Protecting our future by remembering our past
WWI Centennial Commission Commissioner John Monahan speaks during Day 1 of The American Legion 103rd National Convention at the Milwaukee Center in Milwaukee on Tuesday, Aug. 30. Photo by Jeric Wilhelmsen/The American Legion

Protecting our future by remembering our past

Commissioner of the U.S. World War I (WWI) Centennial Commission, John D. Monahan, delivered remarks at The American Legion’s 103rd National Convention. A 20-year veteran of the U.S. Army and member of American Legion Post 18 in Essex, Conn., Monahan spoke of the heroism and legacy of those who fought in the war.

“It was the war that changed the world,” he said. “They had been imbued with a fervor for service toward achieving a public good.

“They sought to channel this energy, enthusiasm and public spirit in ways that would strengthen the nation both physically and morally.”

That spirit led to the establishment of The American Legion and a lasting legacy of service.

Until recently, there was no memorial in the nation’s capital dedicated to the service and sacrifice of the 4.7 million Americans who answered the call to serve their country during WWI, including the 116,516 who gave their lives in service.

“Due to the generosity of The American Legion and other like-minded, patriotic and civic organizations…our World War I Memorial is now open to the public,” said Monahan. 

The WWI Memorial in Washington, D.C. was unveiled to the public for the first time in April 2021 — more than 100 years after the war ended and 10 years after America's last known World War I veteran, Cpl. Frank Buckles, died in 2011.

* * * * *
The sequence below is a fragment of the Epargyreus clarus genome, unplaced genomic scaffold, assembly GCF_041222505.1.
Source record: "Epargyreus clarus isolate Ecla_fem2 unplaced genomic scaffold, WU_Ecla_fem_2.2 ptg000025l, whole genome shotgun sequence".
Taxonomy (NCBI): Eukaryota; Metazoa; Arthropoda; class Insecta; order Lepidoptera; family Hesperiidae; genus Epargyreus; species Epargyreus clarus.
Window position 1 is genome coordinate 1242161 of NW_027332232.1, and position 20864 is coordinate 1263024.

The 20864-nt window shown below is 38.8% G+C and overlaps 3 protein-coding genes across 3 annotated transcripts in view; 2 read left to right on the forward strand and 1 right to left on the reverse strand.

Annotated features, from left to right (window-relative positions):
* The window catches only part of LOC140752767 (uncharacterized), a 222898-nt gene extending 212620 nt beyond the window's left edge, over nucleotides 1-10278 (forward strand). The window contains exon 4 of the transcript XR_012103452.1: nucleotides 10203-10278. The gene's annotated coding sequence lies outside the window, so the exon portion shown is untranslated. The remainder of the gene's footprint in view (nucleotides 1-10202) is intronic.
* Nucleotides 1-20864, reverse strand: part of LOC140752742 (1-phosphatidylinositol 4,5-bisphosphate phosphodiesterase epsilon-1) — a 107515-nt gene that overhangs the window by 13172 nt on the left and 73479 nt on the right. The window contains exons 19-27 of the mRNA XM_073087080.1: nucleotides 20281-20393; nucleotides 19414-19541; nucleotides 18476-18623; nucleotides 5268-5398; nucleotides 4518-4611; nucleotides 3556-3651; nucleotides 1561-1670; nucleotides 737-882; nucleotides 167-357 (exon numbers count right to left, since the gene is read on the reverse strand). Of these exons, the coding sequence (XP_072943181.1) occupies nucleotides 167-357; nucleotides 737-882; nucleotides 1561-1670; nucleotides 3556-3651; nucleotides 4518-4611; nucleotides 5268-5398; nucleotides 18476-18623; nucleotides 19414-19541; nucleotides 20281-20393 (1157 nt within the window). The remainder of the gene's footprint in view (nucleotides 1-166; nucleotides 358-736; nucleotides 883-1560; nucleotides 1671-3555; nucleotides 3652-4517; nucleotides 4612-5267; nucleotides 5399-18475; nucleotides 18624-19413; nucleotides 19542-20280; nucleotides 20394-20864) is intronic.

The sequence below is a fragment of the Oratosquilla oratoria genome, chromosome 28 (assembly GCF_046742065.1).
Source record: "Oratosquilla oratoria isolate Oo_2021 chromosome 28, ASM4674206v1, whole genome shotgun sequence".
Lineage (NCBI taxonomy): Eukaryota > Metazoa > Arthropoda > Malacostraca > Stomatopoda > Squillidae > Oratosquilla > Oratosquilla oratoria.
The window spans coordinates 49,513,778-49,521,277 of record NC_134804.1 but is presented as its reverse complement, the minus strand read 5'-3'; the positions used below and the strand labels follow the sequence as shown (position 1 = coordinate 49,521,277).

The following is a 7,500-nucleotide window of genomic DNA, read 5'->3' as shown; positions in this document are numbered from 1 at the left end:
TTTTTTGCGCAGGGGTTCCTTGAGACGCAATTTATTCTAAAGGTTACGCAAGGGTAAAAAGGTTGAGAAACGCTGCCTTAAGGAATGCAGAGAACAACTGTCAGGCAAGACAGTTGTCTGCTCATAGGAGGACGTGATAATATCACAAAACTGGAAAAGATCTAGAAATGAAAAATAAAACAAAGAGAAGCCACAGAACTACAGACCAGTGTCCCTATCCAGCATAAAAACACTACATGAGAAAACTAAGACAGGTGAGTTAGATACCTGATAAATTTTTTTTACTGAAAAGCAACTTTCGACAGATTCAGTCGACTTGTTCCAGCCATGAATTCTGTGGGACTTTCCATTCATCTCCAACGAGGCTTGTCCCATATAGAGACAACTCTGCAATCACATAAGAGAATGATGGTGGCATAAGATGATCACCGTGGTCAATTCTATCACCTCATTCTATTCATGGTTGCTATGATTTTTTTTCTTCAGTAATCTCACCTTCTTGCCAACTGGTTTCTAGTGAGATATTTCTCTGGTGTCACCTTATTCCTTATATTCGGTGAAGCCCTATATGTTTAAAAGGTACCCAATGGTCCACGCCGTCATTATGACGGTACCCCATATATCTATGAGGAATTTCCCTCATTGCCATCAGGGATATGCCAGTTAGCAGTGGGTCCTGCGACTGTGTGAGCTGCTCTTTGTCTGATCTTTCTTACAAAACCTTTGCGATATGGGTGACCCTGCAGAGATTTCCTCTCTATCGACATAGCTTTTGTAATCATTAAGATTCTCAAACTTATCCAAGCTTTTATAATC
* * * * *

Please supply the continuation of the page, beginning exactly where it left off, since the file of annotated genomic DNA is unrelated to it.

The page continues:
“Now we have a place to remember them,” Monahan said.

In a solemn tribute honoring the Americans who served in WWI, a lone bugler dressed in a WWI-period Doughboy uniform sounds Taps at the memorial every evening at 5 p.m. Taps is dedicated each evening to an individual, many of whom are Legionnaires, Monahan told the crowd.

The commission also developed mobile apps to aid visitors to the memorial, but also to allow those who have been unable to visit the site in person to experience the memorial through an augmented reality. The WWI Visitor Guide and Virtual Explorer apps allow people to interact with the stories and history of WWI in innovative ways. The apps can be found by searching “WWI Memorial” in Android or Apple app stores.

“The commission has partnered with Verizon to distribute these materials to 30 million children over the next few years and at no cost to the students,” Monahan said.

The memorial has had over 1 million visitors so far, but it is not yet complete, Monahan said. “The memorial’s centerpiece and focal point of remembrance — the sculpture of A Soldier’s Journey — is in the final stages of being sculpted, cast in bronze and assembled,” he said.     

The sculpture by Sabin Howard is scheduled to be installed in 2024 and will be the largest free-standing bronze relief sculpture in the Western hemisphere. It will feature 38 figures depicting the journey of an American soldier as he departs home and transforms as he encounters the horrors of trench warfare and his triumphant return home. At the end of the sculpture, the soldier symbolically hands his helmet his daughter, and the burden of the defense of democracy and freedom to the next generation.